Well… I did it! After more than 7 days, a total of 96KM, including 10,000+ metres of pure inclines and declines, I can quite easily say that walking the Kokoda trail was easily the most physically gruelling, mentally challenging and emotionally draining experience I’ve ever had in my life.
It was also one of the most awe-inspiring experiences I’ve ever had. After paralleling my struggle with the infinitely harder task that was put in front of the Australian Diggers and Japanese soldiers over 60 years ago, I couldn’t help but feel absolutely humbled by their sacrifice and valour.
I walked with one of my colleagues and friends, Jeremy Firth. The two of us had been partially sponsored by our firm, The LiTMUS Group, as part of the ‘Boost Award’ initiative, which encourages employees to go out of their comfort zone.
I thought I’d spend this final blog detailing my experience, day-by-day, as follows below:
Day 1: Ower’s Corner to Good Water (2.5 hours walking time)
Day 1 was supposed to commence when I got into Port Moresby on an 8:30am flight, unfortunately my Airlines of PNG flight was delayed by 3 hours, meaning we were only able to have a very short walk which started after 1pm and finished by 4 in the afternoon. The flight delay was the first of the hard lessons I’d learn about the Papua New Guinean culture of time-keeping – it doesn’t exist.
You can walk the Kokoda track one of two ways – either from Ower’s Corner (just outside Port Moresby) to Kokoda or vice versa. We chose to do it (without much logic) from Ower’s to Kokoda, which in hindsight was a great idea, as most of the fighting between the Diggers and the Japanese occurred in the 2nd half of the trek, which provided us with the inspiration we needed to keep going later on in the trek.
The weather conditions were difficult from the start of the trek – I was sweating before I started walking. Coming out of Sydney’s winter made it even harder to deal with the heat and humidity.
We camped that first night at a place called ‘Good Water’, where there was a creek where we able to take a dip in and wash our clothes. Given that we started and finished late, the ‘guest houses’ (basically small huts) were already occupied, so our first night on the track was spent in a tent, surrounded by A LOT of mosquitoes and some very hot weather, even at night.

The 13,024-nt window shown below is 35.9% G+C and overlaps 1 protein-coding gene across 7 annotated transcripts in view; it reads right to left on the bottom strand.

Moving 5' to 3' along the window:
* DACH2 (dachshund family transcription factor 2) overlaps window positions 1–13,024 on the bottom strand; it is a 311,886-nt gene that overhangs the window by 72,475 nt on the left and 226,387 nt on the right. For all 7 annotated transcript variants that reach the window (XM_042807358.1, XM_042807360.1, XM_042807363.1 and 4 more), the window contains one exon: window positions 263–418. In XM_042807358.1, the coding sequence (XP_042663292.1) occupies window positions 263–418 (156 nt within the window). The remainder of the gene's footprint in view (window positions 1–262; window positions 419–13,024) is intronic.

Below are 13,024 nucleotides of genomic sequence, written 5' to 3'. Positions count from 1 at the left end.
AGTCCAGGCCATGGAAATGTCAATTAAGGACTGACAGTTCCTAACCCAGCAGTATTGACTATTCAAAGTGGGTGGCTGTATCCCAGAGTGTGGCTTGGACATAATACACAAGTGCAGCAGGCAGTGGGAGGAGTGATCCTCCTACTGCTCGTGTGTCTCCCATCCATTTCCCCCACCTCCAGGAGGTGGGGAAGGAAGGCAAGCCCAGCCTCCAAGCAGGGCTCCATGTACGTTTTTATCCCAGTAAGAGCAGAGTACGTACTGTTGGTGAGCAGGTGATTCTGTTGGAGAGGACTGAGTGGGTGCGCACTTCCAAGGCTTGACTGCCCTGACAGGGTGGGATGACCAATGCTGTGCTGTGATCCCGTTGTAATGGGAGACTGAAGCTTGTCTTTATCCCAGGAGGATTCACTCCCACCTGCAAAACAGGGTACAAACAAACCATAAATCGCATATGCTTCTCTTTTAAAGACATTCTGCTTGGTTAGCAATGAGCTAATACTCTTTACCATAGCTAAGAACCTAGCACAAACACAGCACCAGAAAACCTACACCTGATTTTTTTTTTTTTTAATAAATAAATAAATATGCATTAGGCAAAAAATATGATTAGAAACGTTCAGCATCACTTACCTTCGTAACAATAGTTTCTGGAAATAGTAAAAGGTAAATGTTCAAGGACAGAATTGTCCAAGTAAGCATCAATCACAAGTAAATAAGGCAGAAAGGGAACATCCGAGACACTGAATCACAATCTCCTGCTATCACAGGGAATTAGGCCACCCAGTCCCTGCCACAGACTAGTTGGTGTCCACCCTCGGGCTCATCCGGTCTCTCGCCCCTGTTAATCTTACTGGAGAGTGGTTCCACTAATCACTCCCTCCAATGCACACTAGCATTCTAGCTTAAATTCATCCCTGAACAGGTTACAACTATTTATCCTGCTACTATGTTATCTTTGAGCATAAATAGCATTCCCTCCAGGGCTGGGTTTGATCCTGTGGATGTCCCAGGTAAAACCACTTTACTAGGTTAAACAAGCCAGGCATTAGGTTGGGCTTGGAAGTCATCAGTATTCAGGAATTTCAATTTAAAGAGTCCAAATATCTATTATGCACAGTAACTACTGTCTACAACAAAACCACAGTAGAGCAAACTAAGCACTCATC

Day 2: Good Water to Ioribaiwa (6 hours walking time)
We started day 2 at 6am with a 300m climb up Imita Ridge. One thing I learnt very quickly was that there were few very flat spots on the track, you’re mostly walking up or down a slope.
The weather was very similar to day 1 – hot and humid, which made the climbs particularly delightful. However to compensate for the weather conditions, we were stopping frequently – about every hour or so for breaks and took two main breaks for the day – at morning tea and lunch. Hiking after lunch was the worst part of the day, we were tired, it was hot and all the initial motivation that may have existed at the start of the day was completely gone.
One of the fascinating things of day 2 was the number of creeks we crossed – 16 in total! This meant for a good 2 hours I was walking in sandals, as opposed to my hiking boots. The annoying thing about creek crossings is that they’re always at the bottom of a valley, so we were always having to go down then back up to cross a creek, something we came to call ‘wasted verticals’. Unfortunately modern bridge infrastructure had not been embraced till date on the track.
We finished the day at Ioribaiwa, which is famous as it was the place where the Japanese offensive eventually ended and was the closest they got to Port Moresby. After three solid months and having covered a few hundred kilometres, the Japanese were forced to retreat only 40KMs away from their final goal.
Day 3: Ioribaiwa - Augulogo (10 hours walking time)
Day 3 was easily the hardest day of the trek. We spent this day trying to recover the time lost on day 1, and I really felt the burn. We started with a 700m climb up the Maguli Range, for which the locals have a more colloquial name, which is probably not publishable on this blog. To contextualise the 700m climb to myself, I put it in terms I was more familiar with - tall skyscrapers. If we assume the average building has a 3 metre gap between floors, then a 700m climb would roughly be equivalent to 230 floors. And I can assure you my body felt each of those 230 floors.
The fun didn’t stop there on day 3; following lunch, we had a sharp 600m descent into the village of Nauro and then a punishing 2 hours more of walking before reaching our campsite for the day, Augulogo. Again, as we reached this campsite after another group of trekkers, there were no guest houses available, so we had to camp out in the tent. This was probably a good thing because I’d never seen a greater number of insects (particularly of the mosquito variety) in my life.